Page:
Miss Percidae’s school class had just settled into their milfoil seats as she paddled into the room. The look on her face was gill struck and solemn as she approached the desk. Barbell had just thrown a pea clam at Amia and feared that the teacher saw her commit the offense. Miss Pericidae – normally “perky” Percidae to her students – was in no mood to address such nonsense. “Class,” she said, “we have a matter of great concern to address this morning.” The bubbles trailing from her gill slits were tiny and regular. None of the students had seen her like this before.
“As you all know, we are approaching the time of great danger. Now is the time for the blue raptor claw.” The little fish suddenly giggled at the mention of this and the teacher firmly slapped her fin down. Most of them were only small fry and had yet to experience any such danger. The ever-present threat of Esox and Rappala were real enough, why concern yourself with something as rare as the blue claw. “This is not a joke,” she said in a tone that indicated her seriousness. All eyes locked forward and mouths snapped shut at this statement. She swam over to a rolled up chart suspended from the overhanging branch that formed the roof of the classroom. With one fluid motion she grabbed the pull chord and unveiled this picture (see here). All the fingerlings gasped and expelled a torrent of bubbles that joined together like a jellyfish bell and danced to the surface over their heads.
Her picture was of a pair of deadly blue scaled feet equipped with sickle shaped talons. The rough pebbly palms contrasted with the steel smooth surface of the claws. It was the blue raptor of storybook fame, but the image was frightfully clear and realistic. “This is a picture drawn by Monsieur Madtom Felis of the very claws that were seen in the water celery beds yesterday afternoon. This beast has already taken several of our cross river neighbors. Airbladder inspector Jung Sui narrowly escaped capture as he performed his duties at the swim club on Sunfishday”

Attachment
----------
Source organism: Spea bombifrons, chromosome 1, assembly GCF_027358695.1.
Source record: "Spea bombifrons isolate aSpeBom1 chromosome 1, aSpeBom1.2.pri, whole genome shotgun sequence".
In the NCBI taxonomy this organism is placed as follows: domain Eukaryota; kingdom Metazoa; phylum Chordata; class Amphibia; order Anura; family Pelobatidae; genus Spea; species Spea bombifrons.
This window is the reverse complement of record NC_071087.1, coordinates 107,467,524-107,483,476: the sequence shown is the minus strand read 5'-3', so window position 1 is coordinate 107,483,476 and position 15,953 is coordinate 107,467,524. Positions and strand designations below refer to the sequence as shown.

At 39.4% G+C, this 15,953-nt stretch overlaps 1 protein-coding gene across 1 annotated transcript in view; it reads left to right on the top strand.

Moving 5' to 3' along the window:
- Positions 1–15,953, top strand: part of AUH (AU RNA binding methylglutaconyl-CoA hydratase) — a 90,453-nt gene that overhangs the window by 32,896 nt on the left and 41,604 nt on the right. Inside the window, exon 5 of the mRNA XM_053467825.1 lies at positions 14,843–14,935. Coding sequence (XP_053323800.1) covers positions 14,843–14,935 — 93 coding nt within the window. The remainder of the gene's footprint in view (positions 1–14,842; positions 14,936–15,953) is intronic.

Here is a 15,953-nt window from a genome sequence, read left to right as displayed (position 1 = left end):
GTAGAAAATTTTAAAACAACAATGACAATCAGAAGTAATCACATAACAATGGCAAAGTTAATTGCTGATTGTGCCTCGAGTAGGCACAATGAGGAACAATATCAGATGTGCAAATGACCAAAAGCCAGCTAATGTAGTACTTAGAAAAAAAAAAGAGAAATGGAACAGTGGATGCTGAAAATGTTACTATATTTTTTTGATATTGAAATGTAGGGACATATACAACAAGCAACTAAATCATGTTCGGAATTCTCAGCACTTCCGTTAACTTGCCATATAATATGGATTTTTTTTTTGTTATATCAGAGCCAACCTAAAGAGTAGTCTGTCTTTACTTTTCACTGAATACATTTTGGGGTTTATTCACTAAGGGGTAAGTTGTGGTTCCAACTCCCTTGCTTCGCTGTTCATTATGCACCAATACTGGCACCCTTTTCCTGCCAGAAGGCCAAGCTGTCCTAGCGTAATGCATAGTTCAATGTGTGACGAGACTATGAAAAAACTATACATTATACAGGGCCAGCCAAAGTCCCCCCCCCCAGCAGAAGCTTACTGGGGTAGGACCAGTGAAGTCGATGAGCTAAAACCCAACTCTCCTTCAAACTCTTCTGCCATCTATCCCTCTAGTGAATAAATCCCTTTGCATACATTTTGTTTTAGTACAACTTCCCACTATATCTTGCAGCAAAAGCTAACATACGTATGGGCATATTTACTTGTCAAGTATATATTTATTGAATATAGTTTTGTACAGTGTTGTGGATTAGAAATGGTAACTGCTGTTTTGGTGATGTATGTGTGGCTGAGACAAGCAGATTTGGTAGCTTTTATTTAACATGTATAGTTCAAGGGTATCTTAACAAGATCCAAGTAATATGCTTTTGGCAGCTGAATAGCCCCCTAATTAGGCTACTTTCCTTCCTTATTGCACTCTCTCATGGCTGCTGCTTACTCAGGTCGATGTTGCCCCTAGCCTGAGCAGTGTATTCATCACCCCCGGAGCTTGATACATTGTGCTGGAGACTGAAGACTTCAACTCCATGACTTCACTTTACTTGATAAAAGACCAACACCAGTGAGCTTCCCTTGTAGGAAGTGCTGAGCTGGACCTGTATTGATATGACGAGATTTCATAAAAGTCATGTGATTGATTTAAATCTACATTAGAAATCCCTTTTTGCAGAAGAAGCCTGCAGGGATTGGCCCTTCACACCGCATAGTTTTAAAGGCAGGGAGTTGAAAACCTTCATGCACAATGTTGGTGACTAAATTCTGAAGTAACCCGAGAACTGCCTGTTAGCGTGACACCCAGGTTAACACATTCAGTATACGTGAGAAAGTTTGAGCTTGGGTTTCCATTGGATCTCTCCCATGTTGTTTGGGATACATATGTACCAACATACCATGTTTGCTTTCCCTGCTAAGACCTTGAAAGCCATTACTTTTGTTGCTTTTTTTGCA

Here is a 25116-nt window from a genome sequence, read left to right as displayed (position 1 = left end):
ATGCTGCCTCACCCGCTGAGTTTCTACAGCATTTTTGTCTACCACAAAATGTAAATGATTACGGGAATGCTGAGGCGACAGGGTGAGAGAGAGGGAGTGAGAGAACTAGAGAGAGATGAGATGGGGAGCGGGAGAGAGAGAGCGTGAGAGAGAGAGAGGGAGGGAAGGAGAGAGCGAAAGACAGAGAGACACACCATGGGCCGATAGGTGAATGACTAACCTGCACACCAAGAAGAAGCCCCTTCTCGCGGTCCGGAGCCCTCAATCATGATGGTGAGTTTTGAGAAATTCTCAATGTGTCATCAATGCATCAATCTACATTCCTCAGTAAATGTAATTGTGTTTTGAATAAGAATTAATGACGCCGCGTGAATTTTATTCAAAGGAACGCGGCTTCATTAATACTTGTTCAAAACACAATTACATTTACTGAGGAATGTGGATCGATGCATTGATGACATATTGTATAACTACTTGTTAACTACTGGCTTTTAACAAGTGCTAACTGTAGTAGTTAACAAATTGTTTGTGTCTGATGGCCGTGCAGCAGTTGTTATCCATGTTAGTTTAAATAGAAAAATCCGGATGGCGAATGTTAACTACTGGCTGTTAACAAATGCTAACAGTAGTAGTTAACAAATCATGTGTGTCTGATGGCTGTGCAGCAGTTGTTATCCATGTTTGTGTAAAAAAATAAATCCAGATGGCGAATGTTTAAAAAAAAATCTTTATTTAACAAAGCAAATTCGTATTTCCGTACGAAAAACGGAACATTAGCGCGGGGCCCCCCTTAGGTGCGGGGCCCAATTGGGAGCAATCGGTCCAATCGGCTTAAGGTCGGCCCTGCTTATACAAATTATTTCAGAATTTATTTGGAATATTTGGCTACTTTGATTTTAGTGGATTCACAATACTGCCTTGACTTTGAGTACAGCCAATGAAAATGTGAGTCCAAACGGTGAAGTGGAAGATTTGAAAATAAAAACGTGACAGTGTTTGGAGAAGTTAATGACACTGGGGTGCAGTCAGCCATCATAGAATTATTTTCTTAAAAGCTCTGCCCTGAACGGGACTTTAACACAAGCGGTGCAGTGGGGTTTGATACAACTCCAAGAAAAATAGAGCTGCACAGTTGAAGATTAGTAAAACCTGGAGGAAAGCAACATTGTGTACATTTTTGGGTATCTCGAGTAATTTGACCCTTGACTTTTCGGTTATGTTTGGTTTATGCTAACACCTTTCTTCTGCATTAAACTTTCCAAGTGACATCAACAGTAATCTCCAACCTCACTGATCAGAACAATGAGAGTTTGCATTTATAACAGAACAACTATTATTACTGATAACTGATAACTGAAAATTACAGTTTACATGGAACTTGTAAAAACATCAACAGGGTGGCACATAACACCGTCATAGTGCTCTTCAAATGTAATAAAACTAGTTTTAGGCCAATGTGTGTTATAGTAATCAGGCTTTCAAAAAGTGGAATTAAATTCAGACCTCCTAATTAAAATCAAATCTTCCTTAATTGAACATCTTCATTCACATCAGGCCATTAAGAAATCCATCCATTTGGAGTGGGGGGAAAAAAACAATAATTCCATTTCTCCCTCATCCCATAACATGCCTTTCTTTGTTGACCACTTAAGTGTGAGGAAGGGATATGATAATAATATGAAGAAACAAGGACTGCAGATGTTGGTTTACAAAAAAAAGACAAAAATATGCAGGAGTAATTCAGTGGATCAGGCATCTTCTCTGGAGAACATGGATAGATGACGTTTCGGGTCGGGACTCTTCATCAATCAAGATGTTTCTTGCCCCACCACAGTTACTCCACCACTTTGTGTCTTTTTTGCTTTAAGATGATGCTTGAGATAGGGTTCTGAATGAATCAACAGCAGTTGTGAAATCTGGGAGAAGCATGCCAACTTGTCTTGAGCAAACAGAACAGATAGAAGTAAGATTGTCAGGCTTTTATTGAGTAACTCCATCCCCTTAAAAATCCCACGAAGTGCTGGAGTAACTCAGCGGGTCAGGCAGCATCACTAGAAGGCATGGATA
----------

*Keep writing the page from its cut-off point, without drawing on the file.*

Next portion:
Ms. Percidae paused to allow the gravity of the situation to sink in and she was not disappointed. Everyone knew Mr. Sui. They all enjoyed his tales of pond life and his daring escape from captivity. Unlike his fellow goldfish, he had retained his bright golden hue and quite literally stood out in a crowd. This news was too close to home to be ignored.
“Use great caution little ones, “she continued, and keep your eyes to the skyworld. Do you remember the rules?” Without further prompting all recited the blue foot rules in monotone preciseness: “August & September use caution and remember. From the skyworld keep you three feet and the blue feet you will not meet.” A satisfied smile crawled across her face and she rolled the picture back into place.
“Very good. Very good,” she cooed. “We’ll all get through this dangertime in good shape if you just keep your wits about you and stay deep. This will soon pass.” Resuming her chirping manner, she continued “Now, let’s get out our scale books and turn to the section on fin care.”
From Ms. Percidae’s perspective on the bottom of the Detroit River Fish School, the blue claw is only a seasonal nuisance. From our perspective as shoreline and skyline observers the blue claw is much more than that. The blue foot in question is that belonging to the Osprey – the most efficient fisherman on our local waters.